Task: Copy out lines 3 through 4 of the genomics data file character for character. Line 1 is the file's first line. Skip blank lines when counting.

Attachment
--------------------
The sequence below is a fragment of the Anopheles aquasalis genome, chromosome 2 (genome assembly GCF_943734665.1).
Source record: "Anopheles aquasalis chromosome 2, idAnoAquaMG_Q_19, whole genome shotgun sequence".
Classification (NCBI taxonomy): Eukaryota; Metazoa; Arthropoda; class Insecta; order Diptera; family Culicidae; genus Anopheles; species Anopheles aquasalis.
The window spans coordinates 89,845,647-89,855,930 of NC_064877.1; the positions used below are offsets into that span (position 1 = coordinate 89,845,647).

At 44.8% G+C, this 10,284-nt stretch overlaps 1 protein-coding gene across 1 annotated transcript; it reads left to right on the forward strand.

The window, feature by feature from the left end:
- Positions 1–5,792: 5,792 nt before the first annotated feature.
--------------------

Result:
Classification (NCBI taxonomy): Eukaryota; Metazoa; Arthropoda; class Insecta; order Diptera; family Culicidae; genus Anopheles; species Anopheles aquasalis.
The window spans coordinates 89,845,647-89,855,930 of NC_064877.1; the positions used below are offsets into that span (position 1 = coordinate 89,845,647).